Benkof: Protesters doused the bar’s facade and some of its interior with lighter fluid, which they ignited with matches. Had this unconscionable arson engulfed the building, we’d be commemorating the Stonewall Massacre.
Bianco: Someone set a fire with lighter fluid.
The claims about the lighter fluid appear to be from an account by Dick Leitch, a leader in Mattachine. However, the officers who were in the bar that night – dispute that version.
Neither of them saw anyone – drag queens or otherwise – trying to burn down Stonewall with cops inside.
Benkof: Even so, surely we’ve chosen the wrong memory through which to unify a diverse community that includes many segments – like lesbian Quakers and gay Republicans – unsympathetic to rioting as a political technique.
Bianco: Estimates suggest that, at the time of the riots, there were a few dozen gay organizations in the United States. Within a few years, the number had risen to more than 400.
There is no question that the Stonewall Riots were instrumental in changing the gay community. They became a rallying point around which the community gained a new perspective, not as weak victims begging for less-harsh treatment but as citizens demanding fair and equal treatment.
David Bianco knew this. So does David Benkof, however much he may wish it were not so.
Given the inconsistencies between the stories, I’d have to state that either David Bianco or David Benkof shows contempt for factual accuracy. I’m inclined to think both.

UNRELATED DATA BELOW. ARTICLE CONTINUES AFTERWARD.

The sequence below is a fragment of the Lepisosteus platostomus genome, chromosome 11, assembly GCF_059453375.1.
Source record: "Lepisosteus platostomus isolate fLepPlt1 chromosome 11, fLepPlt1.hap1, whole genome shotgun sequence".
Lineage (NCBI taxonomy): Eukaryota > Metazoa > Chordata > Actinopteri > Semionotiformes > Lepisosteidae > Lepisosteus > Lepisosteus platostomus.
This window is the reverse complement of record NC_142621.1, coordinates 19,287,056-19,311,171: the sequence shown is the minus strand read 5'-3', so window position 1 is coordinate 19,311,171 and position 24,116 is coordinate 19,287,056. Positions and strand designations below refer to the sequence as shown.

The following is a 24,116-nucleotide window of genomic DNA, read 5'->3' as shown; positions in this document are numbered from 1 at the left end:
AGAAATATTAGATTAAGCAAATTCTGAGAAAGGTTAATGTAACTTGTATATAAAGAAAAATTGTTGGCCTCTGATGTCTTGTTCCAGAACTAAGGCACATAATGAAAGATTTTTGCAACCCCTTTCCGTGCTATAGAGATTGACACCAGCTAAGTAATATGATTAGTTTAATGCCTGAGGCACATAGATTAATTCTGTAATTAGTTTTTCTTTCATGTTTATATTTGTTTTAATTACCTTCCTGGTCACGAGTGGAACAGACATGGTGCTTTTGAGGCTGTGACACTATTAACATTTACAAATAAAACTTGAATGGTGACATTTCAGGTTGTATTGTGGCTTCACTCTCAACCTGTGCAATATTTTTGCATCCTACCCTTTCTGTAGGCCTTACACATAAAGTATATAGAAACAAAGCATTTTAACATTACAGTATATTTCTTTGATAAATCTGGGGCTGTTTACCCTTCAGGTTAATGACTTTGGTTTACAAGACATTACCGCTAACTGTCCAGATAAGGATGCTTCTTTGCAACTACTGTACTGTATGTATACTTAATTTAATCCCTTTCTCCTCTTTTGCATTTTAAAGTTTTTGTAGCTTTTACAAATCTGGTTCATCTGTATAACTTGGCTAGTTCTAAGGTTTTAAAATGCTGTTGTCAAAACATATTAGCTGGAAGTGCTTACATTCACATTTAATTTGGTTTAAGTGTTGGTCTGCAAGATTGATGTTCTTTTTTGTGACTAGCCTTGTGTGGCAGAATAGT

UPDATE:I completely forgot to include the following:
As I’ve said before, Benkof identifies in whatever manner he thinks will give his statements the most credibility. And, yet again, he provides an example in his letter to the editor:
I call on my fellow gays and lesbians to create holidays and events that honor them…
Benkof is quite clear that he isn’t gay when he wishes to trash gays on conservative websites. But if he wants to stake claim to the right to criticize from within he magically becomes part of his “fellow gays and lesbians”.
Talk about chutzpah (and I do mean that in a pejorative way).
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On February 10, I attended an all-day “Love Won Out” ex-gay conference in Phoenix, put on by Focus on the Family and Exodus International. In this series of reports, I talk about what I learned there: the people who go to these conferences, the things that they hear, and what this all means for them, their families and for the rest of us.
Prologue: Why I Went To “Love Won Out”
Part 1: What’s Love Got To Do With It?
Part 2: Parents Struggle With “No Exceptions”
Part 3: A Whole New Dialect
Part 4: It Depends On How The Meaning of the Word "Change" Changes
Part 5: A Candid Explanation For "Change"
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And don‘t miss our companion report, How To Write An Anti-Gay Tract In Fifteen Easy Steps.